Thursday, October 19, 2017

Tom Bolton, Know That - 9

Originally published Nov. 8, 2013
Tom Bolton hadn't fared well in starts earlier in 1993. But, in this August start, he was an ace.

Over eight innings in this August game, Bolton gave up just five hits and a single run, according to The Associated Press. He also picked up the win.

"For the art of pitching, that was as good a game as we've had all year," Bolton's manager Sparky Anderson told The AP of Bolton's performance. "He threw his breaking ball and then he took something off it so he had two breaking balls. He threw his fastball, and then took something off that, so he had two fastballs."

Bolton was in his seventh major league season, in a career spent as both a starter and as a reliever. He went on to play in one more season. By the time his career was over, Bolton had gotten into 209 major league games, picking up 31 wins and one save.

Bolton's professional career began in 1980, taken by the Red Sox in the 20th round of the draft, out of Antioch High School in Tennessee.

With the Red Sox, Bolton began at short-season Elmira. He then first made AA in 1983 at New Britain, and AAA Pawtucket that same year.

Bolton didn't make Boston, though, until 1987, his eighth season as a pro. Bolton got into 29 games for Boston that year, posting a 4.38 ERA. He picked up his first major league win in a July contest, working in relief.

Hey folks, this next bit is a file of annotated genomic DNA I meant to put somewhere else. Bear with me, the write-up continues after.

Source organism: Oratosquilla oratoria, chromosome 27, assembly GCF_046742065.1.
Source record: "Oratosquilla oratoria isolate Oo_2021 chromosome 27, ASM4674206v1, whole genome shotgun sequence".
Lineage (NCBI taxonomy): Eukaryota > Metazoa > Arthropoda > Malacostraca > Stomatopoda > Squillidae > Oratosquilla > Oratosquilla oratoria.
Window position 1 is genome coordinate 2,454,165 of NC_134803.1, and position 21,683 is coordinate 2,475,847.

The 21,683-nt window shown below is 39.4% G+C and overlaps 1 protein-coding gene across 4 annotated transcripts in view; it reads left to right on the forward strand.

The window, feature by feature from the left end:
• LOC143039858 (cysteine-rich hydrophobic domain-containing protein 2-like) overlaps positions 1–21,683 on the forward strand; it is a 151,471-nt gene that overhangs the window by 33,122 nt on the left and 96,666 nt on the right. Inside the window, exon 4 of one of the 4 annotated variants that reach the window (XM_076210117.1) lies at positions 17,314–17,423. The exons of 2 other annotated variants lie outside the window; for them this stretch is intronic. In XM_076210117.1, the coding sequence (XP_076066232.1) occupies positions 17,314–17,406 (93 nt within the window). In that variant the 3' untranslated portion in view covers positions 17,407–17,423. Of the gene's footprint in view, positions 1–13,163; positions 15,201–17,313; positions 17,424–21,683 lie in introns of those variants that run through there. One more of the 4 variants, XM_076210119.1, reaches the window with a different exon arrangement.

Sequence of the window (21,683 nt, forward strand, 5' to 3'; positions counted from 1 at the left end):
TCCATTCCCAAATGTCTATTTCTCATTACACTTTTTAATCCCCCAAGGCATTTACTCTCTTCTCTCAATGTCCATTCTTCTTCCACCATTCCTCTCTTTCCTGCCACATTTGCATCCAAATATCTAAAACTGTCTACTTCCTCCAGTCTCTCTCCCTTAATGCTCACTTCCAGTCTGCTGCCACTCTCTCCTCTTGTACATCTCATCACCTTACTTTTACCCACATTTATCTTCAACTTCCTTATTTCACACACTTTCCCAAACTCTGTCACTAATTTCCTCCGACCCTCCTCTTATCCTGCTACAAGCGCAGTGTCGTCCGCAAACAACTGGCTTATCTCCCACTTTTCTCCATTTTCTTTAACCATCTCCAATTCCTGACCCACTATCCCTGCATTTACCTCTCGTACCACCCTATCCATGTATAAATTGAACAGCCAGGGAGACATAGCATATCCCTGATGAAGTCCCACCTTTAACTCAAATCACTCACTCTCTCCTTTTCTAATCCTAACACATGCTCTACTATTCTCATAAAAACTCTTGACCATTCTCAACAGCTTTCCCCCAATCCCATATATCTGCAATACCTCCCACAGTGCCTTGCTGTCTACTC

"The win hasn't really hit me yet," Bolton told The AP afterward. "The sinker was working and that's definitely my best pitch."

Bolton returned to the Red Sox for 1988, getting 28 relief appearances. For 1989, it was four outings, all starts. For the next two seasons, Bolton was a starter. In 1990, he went 10-5, with a 3.38 ERA.

Going into 1991, Bolton told The Patriot Ledger News Service he knew he still had work to do.

"I know there's room for improvement," Bolton told the news service. "The changeup will give me another pitch against right-handed batters - probably make me a little tougher on them."

Bolton stayed with the Red Sox into 1992, when he was traded to the Reds for Billy Hatcher. He moved to the Tigers for 1993, then the Orioles to finish out his big league career in 1994.

His big league career over, Bolton didn't stop pitching for four more seasons. He threw his final pitch in 1998 with hometown Nashville.

In 2011, Bolton, living in Nashville and working in real estate, looked back on his career for the Nashville Sounds Web site. What he focused on was his trip to the majors.

"Overall, in the big picture, I struggled for seven years in the minor leagues," Bolton told the site. "But I persevered and followed through and made it. That is what I am most proud. If I were doing a job interview with a company, I would want them to know that about me. That I did not give up."

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